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Letta Mbulu

Letta Mbulu - South African vocalist, composer

Letta Mbulu was born and raised in Soweto, South Africa. Still in her teens, Letta began touring outside of Africa with the musical "King Kong," which ran for a year in England following a highly successful two-year run in South Africa. When the tour ended, she returned to South Africa but soon the policies of Apartheid were to force her to leave her native land for the U.S.A.

She arrived in the United States in 1965 and quickly befriended such fellow South African exiles in New York City as Miriam Makeba, Hugh Masekela and Jonas Gwangwa - all alumni of the "King King" musical. Performances at New York's famed Village Gate club began to attract attention to her talents, particularly from jazz legend Cannonball Adderley, who invited her to tour with him (which she did throughout the remainder of the decade).

Letta Mbulu also displayed an early gift for writing joyful, memorable songs. These were showcased by no less an authority than Miriam Makeba on the singer's albums THE MAGNIFICENT MIRIAM MAKEBA ("Akana Nkomo"), ALL ABOUT MIRIAM ("U Shaka," "Jol'inkomo") and MAKEBA ("U-Mngoma," "Magwala Ndini").

Letta first made herself heard on records as part of Letta and the Safaris, a group featuring husband Caiphus Semenya and the South African husband and wife team of Jonas and Mamsie Gwangwa. A single, "Walkin' Around" was issued in 1966 by Columbia Records, but lack of publicity failed to garner much attention to the clever little R&B swinger.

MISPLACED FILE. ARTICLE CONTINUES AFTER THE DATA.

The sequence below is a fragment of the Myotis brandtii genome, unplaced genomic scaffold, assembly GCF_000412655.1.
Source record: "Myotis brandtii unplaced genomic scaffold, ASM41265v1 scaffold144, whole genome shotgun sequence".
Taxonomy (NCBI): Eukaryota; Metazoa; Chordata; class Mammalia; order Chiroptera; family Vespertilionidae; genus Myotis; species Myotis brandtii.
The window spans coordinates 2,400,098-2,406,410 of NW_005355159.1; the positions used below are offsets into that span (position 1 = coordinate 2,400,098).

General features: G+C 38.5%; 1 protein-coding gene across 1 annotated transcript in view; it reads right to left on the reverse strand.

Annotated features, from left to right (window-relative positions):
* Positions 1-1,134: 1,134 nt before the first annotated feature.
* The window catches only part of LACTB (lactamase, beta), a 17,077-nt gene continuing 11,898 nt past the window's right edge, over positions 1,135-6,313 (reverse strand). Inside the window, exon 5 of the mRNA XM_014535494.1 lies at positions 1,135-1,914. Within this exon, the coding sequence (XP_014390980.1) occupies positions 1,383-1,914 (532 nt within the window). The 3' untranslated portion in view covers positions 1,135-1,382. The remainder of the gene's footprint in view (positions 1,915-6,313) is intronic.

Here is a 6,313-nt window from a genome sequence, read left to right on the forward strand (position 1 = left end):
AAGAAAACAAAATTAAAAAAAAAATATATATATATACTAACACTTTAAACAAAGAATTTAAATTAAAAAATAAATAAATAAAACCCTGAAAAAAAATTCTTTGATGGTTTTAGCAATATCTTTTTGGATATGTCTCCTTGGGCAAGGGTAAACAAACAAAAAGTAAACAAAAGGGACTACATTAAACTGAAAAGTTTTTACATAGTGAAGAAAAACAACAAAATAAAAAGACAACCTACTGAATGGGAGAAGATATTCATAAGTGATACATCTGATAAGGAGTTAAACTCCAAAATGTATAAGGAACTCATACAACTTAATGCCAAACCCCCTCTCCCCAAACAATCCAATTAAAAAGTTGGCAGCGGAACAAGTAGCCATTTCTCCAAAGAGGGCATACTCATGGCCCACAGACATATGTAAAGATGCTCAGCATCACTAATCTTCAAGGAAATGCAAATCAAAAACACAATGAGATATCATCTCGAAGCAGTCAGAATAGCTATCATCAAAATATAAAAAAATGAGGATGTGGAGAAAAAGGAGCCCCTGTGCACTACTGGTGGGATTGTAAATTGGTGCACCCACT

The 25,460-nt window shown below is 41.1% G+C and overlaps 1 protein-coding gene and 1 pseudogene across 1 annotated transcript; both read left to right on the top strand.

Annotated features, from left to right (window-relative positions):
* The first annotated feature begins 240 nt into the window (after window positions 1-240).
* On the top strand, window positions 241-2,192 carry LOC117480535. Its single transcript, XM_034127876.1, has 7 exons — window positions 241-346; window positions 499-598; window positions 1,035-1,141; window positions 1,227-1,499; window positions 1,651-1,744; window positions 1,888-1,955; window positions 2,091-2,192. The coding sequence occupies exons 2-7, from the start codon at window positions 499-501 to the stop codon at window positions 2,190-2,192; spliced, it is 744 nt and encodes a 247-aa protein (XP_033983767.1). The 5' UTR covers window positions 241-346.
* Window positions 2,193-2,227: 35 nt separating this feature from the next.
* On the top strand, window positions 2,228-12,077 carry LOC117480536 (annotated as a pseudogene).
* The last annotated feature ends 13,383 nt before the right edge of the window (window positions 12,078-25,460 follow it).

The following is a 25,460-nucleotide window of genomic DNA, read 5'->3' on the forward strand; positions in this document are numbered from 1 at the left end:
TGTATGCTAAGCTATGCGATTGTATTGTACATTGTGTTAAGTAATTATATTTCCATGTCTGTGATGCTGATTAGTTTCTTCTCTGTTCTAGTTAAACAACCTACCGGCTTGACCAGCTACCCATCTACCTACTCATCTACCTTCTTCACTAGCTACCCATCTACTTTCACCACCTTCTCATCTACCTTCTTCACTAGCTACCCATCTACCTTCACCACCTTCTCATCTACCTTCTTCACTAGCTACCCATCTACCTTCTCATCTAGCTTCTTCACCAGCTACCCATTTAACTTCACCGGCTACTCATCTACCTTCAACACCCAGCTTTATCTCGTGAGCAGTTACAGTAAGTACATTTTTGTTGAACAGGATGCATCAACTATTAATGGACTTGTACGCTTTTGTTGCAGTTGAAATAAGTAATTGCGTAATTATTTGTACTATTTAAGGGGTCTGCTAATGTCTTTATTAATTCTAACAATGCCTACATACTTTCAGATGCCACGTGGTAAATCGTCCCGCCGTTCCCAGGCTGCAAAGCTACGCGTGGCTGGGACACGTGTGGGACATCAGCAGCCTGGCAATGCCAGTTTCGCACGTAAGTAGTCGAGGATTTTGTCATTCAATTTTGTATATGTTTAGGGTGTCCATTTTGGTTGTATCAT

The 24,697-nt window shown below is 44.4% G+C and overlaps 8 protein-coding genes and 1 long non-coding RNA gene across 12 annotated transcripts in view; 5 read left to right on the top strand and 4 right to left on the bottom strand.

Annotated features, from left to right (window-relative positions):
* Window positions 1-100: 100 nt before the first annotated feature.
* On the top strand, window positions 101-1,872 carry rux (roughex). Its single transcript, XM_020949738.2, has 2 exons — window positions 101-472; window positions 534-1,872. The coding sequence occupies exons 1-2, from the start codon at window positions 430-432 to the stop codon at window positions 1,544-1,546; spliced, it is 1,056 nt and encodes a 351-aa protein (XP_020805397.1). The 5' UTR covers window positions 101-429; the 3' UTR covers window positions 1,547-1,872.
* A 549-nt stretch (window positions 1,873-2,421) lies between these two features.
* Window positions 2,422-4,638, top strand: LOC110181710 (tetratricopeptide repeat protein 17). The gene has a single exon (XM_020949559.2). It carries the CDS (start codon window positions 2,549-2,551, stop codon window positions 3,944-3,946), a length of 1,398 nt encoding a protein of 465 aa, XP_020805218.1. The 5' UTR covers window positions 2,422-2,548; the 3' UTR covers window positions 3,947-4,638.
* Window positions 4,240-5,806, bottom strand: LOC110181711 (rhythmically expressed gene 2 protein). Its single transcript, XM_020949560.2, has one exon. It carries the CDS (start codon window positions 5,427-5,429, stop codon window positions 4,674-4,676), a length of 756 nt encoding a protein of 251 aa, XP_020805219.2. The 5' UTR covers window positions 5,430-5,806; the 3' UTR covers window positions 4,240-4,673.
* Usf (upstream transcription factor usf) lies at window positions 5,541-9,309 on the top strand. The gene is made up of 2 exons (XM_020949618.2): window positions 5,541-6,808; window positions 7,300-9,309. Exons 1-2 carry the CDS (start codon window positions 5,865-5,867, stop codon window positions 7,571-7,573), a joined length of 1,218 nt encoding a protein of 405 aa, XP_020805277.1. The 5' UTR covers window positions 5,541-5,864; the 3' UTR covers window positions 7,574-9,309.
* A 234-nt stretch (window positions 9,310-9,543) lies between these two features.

Letta and Caiphus soon relocated to the West Coast, joining Hugh Masekela, who became a fixture of the California concert and recording scene. While there, producer David Axelrod fell under Letta's spell and had her signed to Capitol Records, where Axelrod himself was scoring big hits for Lou Rawls and Cannonball Adderley.

Axelrod produced Letta's debut “Letta Mbulu Sings”(Capitol/1967), an immediately attractive collection of Township-style pop mixed with American R&B. It was a hugely enjoyable style that Ms. Mbulu and her collaborator/husband Caiphus Semenya could nearly patent as their own.

Even though a single was released (the magnificent "Ardeze" b/w "Pula Yetla"), radio stations wouldn't play the record out of fear that no would understand the words. As a result, hardly anyone ever heard the record and, worse, sales were slight.

Axelrod convinced Capitol to give Letta another chance. The following year he produced the singer's majestic, “Free Soul” as near perfect a collection of afro-pop as has ever been waxed, this time dropping Letta's surname, but in odd contrast, featuring the beautiful young Letta on the cover swathed in colorful afro-centric clothing.

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Columbia Records



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A&M Records


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